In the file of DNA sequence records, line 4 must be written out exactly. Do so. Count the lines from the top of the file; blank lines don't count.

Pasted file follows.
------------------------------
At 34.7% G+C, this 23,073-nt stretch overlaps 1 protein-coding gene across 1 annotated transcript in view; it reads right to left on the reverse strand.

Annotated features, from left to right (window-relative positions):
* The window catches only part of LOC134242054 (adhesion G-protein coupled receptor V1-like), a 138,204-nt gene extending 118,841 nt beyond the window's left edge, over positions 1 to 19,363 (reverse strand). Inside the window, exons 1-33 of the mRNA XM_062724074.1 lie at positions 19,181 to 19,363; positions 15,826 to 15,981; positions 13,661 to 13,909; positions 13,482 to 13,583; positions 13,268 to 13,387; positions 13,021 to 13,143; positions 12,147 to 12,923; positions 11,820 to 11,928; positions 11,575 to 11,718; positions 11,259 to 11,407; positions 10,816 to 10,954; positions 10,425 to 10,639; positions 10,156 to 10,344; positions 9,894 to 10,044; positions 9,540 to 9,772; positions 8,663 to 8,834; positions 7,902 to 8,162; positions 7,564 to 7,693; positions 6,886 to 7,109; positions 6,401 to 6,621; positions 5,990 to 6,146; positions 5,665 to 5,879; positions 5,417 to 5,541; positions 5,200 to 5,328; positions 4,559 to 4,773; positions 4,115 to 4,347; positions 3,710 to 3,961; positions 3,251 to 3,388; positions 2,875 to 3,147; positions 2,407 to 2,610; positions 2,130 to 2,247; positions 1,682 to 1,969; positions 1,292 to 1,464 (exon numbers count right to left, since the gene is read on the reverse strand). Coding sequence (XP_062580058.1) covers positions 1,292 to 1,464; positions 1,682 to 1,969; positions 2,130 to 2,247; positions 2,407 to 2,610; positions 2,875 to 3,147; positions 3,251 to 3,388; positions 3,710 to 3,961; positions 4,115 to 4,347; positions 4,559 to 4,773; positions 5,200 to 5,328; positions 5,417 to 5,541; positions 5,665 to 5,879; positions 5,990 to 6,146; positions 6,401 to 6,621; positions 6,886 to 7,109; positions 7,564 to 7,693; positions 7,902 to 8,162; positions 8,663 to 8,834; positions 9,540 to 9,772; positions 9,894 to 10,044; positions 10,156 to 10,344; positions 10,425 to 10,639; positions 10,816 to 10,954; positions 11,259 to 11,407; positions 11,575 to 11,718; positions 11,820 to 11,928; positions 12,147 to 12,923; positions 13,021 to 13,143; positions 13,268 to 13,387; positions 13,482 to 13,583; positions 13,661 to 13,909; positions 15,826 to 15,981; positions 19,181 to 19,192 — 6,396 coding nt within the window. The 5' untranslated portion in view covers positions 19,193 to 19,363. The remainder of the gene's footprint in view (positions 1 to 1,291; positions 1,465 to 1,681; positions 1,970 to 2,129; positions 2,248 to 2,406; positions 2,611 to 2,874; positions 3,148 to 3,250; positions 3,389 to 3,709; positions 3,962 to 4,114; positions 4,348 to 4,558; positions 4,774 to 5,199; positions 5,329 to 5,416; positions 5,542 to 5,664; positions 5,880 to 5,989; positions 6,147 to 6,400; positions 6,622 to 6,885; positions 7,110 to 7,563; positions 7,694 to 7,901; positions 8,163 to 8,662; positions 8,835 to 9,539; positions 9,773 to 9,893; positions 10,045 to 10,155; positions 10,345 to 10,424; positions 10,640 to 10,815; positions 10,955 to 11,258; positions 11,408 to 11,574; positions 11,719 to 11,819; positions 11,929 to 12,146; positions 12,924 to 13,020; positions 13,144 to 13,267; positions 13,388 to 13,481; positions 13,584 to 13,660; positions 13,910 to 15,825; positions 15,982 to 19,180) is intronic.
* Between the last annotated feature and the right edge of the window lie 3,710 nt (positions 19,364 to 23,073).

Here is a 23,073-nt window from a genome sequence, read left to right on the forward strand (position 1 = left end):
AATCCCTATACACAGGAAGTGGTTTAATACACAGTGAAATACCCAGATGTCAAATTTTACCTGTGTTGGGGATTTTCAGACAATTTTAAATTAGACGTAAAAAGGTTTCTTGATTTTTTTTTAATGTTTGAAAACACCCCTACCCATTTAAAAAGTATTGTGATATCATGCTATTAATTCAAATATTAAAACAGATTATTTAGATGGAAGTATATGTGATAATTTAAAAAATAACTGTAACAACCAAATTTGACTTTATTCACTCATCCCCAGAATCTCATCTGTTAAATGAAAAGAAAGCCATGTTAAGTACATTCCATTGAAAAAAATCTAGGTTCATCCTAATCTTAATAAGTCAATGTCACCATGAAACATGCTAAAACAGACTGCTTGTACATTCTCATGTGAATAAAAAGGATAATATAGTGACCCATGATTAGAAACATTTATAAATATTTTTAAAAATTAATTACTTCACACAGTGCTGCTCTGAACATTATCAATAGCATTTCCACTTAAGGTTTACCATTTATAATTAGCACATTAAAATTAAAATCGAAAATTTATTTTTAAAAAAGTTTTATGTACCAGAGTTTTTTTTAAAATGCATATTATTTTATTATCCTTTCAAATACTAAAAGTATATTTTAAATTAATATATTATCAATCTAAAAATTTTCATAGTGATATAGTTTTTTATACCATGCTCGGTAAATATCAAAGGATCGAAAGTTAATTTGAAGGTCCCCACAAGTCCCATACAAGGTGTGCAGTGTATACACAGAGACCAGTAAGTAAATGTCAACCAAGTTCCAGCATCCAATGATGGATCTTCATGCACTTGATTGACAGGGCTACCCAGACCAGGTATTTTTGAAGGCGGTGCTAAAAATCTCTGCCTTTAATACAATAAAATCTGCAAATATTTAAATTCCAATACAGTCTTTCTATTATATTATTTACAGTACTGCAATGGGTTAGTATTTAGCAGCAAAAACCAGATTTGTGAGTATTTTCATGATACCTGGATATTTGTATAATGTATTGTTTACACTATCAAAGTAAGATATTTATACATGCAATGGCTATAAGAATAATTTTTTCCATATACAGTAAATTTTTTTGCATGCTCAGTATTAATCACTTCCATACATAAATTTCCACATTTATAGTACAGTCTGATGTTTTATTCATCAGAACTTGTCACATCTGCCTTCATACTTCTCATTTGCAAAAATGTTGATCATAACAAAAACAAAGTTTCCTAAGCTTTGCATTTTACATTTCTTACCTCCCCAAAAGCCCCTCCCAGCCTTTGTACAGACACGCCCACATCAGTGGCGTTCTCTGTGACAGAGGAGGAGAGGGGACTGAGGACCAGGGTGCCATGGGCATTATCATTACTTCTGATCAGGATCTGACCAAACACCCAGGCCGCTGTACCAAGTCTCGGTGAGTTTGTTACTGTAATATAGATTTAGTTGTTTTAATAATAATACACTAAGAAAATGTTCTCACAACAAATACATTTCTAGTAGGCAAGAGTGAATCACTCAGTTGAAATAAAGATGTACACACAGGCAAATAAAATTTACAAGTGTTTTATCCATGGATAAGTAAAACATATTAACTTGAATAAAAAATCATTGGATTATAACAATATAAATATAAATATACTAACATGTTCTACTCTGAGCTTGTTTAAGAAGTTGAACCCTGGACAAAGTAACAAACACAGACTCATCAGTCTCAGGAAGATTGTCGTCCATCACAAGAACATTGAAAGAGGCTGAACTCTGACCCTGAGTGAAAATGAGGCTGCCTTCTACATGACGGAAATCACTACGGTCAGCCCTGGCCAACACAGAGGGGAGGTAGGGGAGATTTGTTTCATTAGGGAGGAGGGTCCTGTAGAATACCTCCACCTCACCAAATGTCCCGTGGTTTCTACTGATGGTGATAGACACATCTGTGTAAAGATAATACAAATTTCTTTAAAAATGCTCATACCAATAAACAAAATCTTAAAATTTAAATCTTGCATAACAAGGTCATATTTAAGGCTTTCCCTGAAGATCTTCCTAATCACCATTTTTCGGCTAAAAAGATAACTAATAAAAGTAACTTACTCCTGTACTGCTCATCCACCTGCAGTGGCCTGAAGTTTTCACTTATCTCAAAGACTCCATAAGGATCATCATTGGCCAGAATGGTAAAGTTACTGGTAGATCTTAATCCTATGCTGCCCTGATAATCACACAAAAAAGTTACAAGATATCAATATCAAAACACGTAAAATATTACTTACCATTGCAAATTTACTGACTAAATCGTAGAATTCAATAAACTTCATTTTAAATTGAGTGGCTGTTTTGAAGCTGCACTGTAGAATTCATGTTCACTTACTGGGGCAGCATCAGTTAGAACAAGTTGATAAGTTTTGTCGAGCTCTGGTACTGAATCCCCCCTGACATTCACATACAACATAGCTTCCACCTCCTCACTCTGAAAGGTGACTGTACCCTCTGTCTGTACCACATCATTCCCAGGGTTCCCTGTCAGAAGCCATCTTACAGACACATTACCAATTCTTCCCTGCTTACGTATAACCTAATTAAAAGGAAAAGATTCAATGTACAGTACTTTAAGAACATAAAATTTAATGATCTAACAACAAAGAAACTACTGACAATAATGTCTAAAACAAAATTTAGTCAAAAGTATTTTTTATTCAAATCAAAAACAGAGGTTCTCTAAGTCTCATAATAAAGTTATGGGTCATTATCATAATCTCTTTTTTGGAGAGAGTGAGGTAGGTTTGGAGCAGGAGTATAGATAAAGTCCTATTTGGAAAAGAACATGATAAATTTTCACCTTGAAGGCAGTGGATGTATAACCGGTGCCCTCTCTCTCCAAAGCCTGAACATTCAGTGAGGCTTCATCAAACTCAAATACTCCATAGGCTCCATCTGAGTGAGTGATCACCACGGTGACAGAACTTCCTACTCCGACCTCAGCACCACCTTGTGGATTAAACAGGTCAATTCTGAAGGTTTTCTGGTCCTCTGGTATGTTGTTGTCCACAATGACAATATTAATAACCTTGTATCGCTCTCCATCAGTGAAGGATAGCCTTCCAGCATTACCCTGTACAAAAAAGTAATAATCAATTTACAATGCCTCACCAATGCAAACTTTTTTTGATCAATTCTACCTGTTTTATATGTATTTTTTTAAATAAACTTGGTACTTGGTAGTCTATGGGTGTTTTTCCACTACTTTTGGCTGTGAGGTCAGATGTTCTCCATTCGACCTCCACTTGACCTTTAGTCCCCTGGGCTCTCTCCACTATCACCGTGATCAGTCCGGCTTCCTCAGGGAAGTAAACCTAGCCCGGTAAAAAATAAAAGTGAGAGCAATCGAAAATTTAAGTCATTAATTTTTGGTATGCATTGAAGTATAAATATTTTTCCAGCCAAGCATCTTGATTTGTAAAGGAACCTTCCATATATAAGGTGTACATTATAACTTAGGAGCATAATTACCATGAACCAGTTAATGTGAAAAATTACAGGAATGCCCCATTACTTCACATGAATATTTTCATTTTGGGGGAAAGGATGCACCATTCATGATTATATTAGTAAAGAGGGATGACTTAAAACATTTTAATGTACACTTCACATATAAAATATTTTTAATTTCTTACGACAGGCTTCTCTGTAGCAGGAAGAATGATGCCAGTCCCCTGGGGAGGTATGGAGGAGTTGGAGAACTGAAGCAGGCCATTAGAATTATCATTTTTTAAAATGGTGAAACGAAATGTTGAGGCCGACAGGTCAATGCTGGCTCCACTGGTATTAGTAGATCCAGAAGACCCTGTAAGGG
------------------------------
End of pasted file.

* Between the last annotated feature and the right edge of the window lie 3,710 nt (positions 19,364 to 23,073).